When we partake in Divine goodness, we are partaking in God. Being good doesn’t simply mean that we are a model citizen, polite, respectful, tolerant, and just nice. When the Bible tells us that God is good, it means that God is holy, perfect, morally pure, and the utter antithesis of anything bad, corrupt, evil, or inferior.
For us to be good like God, we need to be more than nice. We need to be holy and righteous, doing what is right, what is beneficial, what is praiseworthy.
Proverbs 14:14 teaches, “Evil people will be paid back for their evil ways, and good people will be rewarded for their good ways.” It is my prayer that we continue our pursuit of all the virtues, all the Fruit of Spirit, all the gifts from God. We become good through the effort we give in developing positive moral virtues.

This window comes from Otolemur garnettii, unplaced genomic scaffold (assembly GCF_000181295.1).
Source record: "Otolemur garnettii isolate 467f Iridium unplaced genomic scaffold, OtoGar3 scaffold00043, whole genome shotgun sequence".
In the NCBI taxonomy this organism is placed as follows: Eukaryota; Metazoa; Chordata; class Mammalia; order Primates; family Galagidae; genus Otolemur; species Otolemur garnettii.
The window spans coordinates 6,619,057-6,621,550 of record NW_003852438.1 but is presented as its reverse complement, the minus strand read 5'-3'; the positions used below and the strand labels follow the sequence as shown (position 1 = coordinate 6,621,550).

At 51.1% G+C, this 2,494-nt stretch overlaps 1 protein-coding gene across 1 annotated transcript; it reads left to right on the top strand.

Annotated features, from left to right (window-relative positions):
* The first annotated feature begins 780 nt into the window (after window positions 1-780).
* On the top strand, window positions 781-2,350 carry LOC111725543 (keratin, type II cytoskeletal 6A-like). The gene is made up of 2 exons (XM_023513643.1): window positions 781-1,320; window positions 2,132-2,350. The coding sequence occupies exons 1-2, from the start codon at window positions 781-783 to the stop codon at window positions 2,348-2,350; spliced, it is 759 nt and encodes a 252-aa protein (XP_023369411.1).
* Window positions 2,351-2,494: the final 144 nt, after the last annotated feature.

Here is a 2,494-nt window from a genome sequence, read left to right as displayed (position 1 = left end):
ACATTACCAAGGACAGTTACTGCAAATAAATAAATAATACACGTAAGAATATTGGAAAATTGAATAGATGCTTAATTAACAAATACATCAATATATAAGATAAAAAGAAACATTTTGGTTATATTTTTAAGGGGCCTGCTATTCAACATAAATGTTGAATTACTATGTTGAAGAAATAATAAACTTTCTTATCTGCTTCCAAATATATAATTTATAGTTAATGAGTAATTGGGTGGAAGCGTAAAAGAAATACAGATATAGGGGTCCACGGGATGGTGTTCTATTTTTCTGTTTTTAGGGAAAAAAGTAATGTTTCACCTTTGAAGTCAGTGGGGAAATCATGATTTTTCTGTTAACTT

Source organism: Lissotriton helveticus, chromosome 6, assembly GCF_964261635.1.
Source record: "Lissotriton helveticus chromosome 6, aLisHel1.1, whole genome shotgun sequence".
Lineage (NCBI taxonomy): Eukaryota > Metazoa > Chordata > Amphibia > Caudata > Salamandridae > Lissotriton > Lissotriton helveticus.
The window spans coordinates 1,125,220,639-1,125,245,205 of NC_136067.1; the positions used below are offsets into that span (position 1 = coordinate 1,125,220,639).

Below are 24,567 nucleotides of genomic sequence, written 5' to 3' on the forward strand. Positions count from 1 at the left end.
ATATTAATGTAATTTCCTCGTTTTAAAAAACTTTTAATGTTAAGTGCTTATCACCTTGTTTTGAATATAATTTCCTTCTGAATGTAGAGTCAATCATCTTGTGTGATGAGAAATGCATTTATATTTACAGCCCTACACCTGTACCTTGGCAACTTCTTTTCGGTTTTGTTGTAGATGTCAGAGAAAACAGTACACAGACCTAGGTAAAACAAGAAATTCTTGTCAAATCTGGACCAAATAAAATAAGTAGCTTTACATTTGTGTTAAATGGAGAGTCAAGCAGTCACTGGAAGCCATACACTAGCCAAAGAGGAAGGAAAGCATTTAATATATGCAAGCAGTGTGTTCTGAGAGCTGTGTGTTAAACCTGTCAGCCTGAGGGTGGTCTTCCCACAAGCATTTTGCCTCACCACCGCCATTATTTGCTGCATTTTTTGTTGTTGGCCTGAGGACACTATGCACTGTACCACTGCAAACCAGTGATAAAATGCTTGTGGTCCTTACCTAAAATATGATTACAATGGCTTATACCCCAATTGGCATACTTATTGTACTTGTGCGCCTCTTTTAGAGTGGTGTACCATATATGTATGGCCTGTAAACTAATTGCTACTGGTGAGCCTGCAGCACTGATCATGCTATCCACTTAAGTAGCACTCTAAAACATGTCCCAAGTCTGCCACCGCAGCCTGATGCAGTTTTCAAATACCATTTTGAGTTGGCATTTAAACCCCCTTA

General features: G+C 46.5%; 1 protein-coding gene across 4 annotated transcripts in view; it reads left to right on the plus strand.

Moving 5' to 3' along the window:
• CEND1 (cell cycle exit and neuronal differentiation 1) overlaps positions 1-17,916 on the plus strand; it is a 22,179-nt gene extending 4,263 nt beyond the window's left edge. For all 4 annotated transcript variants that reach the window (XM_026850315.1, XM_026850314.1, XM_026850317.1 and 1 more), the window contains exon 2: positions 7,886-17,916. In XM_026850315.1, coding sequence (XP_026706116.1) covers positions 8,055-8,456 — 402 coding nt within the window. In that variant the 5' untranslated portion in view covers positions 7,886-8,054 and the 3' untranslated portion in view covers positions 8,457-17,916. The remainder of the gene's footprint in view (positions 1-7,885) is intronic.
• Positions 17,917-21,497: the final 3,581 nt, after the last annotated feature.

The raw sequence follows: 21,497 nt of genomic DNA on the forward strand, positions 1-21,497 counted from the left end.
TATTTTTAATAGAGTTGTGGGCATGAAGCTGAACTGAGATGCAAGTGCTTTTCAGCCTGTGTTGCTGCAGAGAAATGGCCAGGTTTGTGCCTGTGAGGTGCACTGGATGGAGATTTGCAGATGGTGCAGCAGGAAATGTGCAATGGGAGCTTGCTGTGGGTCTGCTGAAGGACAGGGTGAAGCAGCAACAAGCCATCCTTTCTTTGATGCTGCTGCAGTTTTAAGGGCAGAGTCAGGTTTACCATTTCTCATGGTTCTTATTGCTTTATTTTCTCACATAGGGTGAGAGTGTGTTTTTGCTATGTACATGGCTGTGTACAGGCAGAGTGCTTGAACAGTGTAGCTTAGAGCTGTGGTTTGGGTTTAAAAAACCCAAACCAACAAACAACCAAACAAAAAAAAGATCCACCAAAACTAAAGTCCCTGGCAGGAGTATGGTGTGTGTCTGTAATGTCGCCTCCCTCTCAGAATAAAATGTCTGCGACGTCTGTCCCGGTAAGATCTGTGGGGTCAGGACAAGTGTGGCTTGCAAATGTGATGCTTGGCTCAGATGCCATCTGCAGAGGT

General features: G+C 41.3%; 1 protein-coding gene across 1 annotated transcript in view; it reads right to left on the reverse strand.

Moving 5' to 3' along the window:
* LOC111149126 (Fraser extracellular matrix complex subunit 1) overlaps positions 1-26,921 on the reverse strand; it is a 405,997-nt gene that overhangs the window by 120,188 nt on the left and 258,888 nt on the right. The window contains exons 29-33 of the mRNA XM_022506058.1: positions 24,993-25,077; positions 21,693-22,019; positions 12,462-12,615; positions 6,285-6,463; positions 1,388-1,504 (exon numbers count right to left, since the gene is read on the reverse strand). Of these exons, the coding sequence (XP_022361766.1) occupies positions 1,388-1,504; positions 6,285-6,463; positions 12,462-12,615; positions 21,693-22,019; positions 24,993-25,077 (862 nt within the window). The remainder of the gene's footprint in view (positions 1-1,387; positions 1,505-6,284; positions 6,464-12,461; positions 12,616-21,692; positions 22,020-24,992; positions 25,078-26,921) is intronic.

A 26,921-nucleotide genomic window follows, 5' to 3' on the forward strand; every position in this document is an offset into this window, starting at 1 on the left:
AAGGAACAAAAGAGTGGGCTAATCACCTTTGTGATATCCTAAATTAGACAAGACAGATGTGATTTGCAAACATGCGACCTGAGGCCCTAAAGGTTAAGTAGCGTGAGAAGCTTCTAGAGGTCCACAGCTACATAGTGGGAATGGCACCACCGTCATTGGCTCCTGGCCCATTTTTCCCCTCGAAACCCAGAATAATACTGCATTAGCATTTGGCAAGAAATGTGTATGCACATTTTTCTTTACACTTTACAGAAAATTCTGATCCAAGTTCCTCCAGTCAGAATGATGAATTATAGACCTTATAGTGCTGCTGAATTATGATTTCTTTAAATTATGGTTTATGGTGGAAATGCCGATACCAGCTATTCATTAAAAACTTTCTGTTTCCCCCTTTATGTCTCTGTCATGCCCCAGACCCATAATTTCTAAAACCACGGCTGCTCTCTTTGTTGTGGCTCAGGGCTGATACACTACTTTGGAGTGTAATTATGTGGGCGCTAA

It is my prayer that despite our failures and the chaos and stresses that we create for ourselves, despite all the self-centered thoughts we cling to, and despite all the crazy dumb things we do, we realize that as a child of God we are inherently good. When God looks upon us, He says, “My beloved child, indeed, you are very good.” I pray that we fully accept God’s assessment of who and what we are, and shake off the world’s influence, walk with Christ, express the light within us, and live up to God’s expectations.